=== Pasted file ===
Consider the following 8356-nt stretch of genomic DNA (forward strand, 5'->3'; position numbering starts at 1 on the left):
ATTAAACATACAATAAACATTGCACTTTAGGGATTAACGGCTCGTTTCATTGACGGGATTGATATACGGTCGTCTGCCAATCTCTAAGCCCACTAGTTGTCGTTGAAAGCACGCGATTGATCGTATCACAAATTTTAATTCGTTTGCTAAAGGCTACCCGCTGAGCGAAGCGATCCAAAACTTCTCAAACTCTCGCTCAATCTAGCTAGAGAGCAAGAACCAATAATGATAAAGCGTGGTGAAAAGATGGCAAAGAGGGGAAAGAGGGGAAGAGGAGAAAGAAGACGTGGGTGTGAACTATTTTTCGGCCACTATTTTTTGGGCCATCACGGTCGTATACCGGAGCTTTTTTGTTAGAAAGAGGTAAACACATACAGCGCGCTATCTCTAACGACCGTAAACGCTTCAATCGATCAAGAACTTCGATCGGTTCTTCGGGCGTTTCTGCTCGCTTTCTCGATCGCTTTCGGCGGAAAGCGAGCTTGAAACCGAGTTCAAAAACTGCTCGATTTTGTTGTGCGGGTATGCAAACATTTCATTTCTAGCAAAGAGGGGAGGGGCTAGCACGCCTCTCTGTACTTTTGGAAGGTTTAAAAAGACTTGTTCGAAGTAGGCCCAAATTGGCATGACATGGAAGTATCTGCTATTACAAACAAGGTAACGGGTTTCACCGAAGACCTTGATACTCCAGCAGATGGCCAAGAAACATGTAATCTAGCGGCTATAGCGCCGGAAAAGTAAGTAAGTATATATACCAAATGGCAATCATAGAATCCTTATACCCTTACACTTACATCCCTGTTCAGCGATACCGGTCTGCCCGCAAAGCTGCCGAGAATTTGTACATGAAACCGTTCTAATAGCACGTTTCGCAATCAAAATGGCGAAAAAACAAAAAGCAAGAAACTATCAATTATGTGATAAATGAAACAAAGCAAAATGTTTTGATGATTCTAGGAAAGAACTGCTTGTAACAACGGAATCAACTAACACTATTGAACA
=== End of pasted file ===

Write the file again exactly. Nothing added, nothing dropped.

Consider the following 8356-nt stretch of genomic DNA (forward strand, 5'->3'; position numbering starts at 1 on the left):
ATTAAACATACAATAAACATTGCACTTTAGGGATTAACGGCTCGTTTCATTGACGGGATTGATATACGGTCGTCTGCCAATCTCTAAGCCCACTAGTTGTCGTTGAAAGCACGCGATTGATCGTATCACAAATTTTAATTCGTTTGCTAAAGGCTACCCGCTGAGCGAAGCGATCCAAAACTTCTCAAACTCTCGCTCAATCTAGCTAGAGAGCAAGAACCAATAATGATAAAGCGTGGTGAAAAGATGGCAAAGAGGGGAAAGAGGGGAAGAGGAGAAAGAAGACGTGGGTGTGAACTATTTTTCGGCCACTATTTTTTGGGCCATCACGGTCGTATACCGGAGCTTTTTTGTTAGAAAGAGGTAAACACATACAGCGCGCTATCTCTAACGACCGTAAACGCTTCAATCGATCAAGAACTTCGATCGGTTCTTCGGGCGTTTCTGCTCGCTTTCTCGATCGCTTTCGGCGGAAAGCGAGCTTGAAACCGAGTTCAAAAACTGCTCGATTTTGTTGTGCGGGTATGCAAACATTTCATTTCTAGCAAAGAGGGGAGGGGCTAGCACGCCTCTCTGTACTTTTGGAAGGTTTAAAAAGACTTGTTCGAAGTAGGCCCAAATTGGCATGACATGGAAGTATCTGCTATTACAAACAAGGTAACGGGTTTCACCGAAGACCTTGATACTCCAGCAGATGGCCAAGAAACATGTAATCTAGCGGCTATAGCGCCGGAAAAGTAAGTAAGTATATATACCAAATGGCAATCATAGAATCCTTATACCCTTACACTTACATCCCTGTTCAGCGATACCGGTCTGCCCGCAAAGCTGCCGAGAATTTGTACATGAAACCGTTCTAATAGCACGTTTCGCAATCAAAATGGCGAAAAAACAAAAAGCAAGAAACTATCAATTATGTGATAAATGAAACAAAGCAAAATGTTTTGATGATTCTAGGAAAGAACTGCTTGTAACAACGGAATCAACTAACACTATTGAACA